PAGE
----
You may get to wonder why I dare to do a hands-on review of a gadget that was released on October 28th last year for sale while considering the rate at which this industry is moving, it may be outdated. But I really think this is one of the few budget smartphones that might get overlooked and assumed to be too common. Is it more than that though? Well, I got to spend some time with one to really get a glimpse of the agenda that Nokia had with this gadget and I have to say it might be more than you think.
The packaging of this device is kind of the same as most if not all Nokia phones that have been released lately. Nokia 7.1 does come in an impression of a fairly lightweight product with a fair shiny figure. This may be quite rare for smartphones in the same specs and price category as they tend to have a rough cheaper looking impression covered in plastic.
The Gorilla glass 3 design on the back makes it smooth enough alongside the gloss midnight blue colour that makes it dark enough for those who hate brightly coloured phones (like I do). This turned out to be good enough but what appeals, even more, to bring more compliment to it is the gloss steel at the sides that give this phone (meant for affordability) an expensive prestigious look where the steel is showed off with shiny silvery edges that just shows off the potential of the company in terms of the design.
The smooth back was, however, a bit of a letdown since with its shiny look, fingerprints get all over the glass and I had to wipe over and over again after a short period of time, having not even switched the phone on yet. One may solve this by getting a cover or a rough textured skin for the back but for those who love to enjoy the authenticity of a phone’s design, you will have quite a task. The back shows off an Android One badge promising to be very well updated to the latest Android versions at least for two years.
The 5.84-inch display screen shows off its notch which like many others I will never ever get impressed with although after some time of usage I noticed how small it is compared to others I have seen. Luckily enough I got to disable the notch appearance through the settings. This turned to be a slightly good move by the Finnish company but many users would appreciate a total elimination with its successors.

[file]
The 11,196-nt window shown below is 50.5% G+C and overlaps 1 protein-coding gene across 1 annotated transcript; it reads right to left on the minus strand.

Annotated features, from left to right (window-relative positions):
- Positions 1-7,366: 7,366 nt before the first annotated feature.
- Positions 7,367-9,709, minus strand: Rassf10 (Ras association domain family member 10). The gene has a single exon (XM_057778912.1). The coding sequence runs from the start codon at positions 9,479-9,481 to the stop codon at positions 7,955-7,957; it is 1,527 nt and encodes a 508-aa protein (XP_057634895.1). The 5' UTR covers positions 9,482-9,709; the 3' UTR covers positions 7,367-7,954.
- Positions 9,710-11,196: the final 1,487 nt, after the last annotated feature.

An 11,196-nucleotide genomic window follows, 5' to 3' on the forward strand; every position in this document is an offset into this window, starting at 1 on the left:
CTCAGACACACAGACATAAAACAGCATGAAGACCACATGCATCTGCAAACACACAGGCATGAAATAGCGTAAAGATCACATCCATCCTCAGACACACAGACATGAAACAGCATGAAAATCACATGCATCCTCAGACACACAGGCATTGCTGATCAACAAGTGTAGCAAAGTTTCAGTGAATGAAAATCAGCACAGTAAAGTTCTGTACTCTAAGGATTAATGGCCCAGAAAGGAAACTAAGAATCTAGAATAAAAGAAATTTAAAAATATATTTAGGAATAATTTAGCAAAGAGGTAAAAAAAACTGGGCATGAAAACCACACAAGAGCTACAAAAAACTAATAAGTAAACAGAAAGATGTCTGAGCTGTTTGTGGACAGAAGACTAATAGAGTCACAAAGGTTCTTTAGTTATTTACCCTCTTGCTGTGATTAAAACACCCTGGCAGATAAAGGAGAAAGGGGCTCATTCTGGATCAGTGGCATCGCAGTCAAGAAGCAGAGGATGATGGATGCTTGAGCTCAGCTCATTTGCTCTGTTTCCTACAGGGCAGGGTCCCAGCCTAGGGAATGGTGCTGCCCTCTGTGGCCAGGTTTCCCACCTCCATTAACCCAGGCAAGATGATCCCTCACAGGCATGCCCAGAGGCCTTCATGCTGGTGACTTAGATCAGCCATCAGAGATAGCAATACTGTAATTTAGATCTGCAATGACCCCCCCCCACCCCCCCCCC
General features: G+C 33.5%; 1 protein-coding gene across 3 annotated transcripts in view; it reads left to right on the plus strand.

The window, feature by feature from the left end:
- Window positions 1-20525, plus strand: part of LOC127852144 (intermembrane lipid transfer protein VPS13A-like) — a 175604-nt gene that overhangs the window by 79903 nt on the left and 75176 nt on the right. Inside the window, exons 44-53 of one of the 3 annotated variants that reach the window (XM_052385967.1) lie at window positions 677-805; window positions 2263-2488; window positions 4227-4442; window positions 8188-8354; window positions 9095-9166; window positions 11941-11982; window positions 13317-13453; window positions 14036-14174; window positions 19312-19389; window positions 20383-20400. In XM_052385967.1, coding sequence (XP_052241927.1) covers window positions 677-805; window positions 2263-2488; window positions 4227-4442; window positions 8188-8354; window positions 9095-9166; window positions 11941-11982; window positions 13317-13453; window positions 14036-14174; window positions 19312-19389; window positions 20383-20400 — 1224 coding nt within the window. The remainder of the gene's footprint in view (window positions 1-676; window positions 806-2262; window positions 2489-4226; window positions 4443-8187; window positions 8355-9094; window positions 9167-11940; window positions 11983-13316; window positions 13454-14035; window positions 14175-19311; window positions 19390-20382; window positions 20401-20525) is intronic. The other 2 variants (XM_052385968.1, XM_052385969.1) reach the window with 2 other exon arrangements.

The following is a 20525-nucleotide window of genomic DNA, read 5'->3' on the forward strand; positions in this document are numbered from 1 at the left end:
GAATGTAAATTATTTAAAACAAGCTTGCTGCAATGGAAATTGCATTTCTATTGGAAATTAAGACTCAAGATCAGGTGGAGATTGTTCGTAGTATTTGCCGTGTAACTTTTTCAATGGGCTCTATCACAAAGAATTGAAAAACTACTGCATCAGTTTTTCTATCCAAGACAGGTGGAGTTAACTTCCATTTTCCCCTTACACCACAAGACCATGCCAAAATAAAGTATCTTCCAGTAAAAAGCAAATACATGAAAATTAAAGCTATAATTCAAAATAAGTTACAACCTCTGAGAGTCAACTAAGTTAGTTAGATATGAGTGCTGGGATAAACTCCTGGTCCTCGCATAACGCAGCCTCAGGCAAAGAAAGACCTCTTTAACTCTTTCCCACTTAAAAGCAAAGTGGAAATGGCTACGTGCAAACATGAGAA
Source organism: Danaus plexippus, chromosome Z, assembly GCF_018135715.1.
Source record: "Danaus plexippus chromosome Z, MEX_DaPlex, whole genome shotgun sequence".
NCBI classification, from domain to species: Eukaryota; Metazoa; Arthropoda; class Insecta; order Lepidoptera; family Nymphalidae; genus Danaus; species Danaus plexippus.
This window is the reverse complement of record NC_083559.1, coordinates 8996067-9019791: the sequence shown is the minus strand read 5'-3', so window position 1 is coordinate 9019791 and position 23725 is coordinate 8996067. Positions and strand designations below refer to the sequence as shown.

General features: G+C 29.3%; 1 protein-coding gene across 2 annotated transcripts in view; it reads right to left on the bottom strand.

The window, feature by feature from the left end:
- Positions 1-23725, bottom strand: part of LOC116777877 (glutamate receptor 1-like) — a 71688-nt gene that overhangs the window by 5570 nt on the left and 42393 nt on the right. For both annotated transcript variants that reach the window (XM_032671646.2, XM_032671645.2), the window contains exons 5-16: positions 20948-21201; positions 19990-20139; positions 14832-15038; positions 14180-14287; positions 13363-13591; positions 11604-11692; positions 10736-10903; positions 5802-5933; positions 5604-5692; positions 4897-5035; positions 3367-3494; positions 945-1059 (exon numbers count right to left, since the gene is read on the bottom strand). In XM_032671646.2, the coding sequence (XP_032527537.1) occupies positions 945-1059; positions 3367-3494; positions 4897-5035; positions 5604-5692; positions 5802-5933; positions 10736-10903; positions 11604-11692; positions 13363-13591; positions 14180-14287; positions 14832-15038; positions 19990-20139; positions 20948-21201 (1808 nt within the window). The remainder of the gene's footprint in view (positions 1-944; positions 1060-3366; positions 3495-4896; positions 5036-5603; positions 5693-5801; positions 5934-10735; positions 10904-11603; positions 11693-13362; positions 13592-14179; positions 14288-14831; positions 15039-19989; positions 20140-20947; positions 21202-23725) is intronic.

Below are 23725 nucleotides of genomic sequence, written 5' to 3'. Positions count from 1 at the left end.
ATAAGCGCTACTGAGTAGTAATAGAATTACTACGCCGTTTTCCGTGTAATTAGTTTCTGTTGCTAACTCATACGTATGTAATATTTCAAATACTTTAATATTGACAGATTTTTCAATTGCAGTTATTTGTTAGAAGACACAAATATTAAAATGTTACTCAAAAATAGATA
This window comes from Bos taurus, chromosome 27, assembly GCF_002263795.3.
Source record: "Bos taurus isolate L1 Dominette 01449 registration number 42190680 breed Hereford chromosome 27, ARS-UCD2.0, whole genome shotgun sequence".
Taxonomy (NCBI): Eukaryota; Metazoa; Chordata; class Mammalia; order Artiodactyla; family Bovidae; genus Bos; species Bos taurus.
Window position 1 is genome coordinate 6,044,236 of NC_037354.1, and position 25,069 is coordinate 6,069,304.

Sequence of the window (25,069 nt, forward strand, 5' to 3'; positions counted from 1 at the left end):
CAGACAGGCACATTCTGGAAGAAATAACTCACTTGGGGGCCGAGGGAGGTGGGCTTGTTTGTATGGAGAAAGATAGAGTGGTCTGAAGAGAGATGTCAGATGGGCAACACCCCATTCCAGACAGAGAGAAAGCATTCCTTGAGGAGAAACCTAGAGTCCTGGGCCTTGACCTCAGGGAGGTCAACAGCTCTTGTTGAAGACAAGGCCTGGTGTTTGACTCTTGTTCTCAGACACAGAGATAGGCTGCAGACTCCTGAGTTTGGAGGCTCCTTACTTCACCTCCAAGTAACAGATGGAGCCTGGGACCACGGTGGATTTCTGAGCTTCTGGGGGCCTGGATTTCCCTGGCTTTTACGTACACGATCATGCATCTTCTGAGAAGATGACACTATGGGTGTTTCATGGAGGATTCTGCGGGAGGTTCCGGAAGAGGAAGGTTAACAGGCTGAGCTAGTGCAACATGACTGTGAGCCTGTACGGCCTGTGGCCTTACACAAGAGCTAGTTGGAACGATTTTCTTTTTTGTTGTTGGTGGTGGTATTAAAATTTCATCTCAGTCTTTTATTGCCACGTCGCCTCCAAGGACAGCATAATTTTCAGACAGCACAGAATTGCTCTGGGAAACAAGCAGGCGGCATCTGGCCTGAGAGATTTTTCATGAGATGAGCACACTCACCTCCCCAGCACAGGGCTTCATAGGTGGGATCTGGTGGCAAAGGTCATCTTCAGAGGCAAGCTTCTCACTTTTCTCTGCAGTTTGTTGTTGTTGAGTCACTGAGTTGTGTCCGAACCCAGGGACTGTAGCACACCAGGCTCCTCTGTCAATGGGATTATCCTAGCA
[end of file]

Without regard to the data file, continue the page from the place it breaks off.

The Full HD PureDisplay does really light up on startup guaranteeing of a bright enough view of your icons and work. What annoys me though is the size of the chin at the bottom of the screen that owns the “Nokia” brand logo. Why did they have to make it that big? We already have a logo at the back. I will admit the side and top bezels are thin (though not enough) but all that impression comes to an end once you come face-to-face with that chin. You seriously cannot “unsee” it.
I know it is proving to be quite a task to totally get rid of the chin for many players in the industry but I wish they had made it a lot thinner than it is on the 7.1. The gloss steel at the sides hosts a dual SIM card holder on the left while the right holds the power button and the volume keys which is okay enough but one may find it to be stressing to reach the volume buttons as they are above the power button. Placing them on one side is however good.
The general outlay and size of the phone are impressive enough as it is not too big or heavy. Holding the phone with one hand was an easy task as my thumb could perfectly reach all the sides and corners on the display. Starting it up and running the setup was a surprisingly quick process as it asks for credentials and sets up every security measure needed including fingerprint scanning made possible by the circular scanner at the back which was one of the most impressive stuff that I have seen with a budget phone.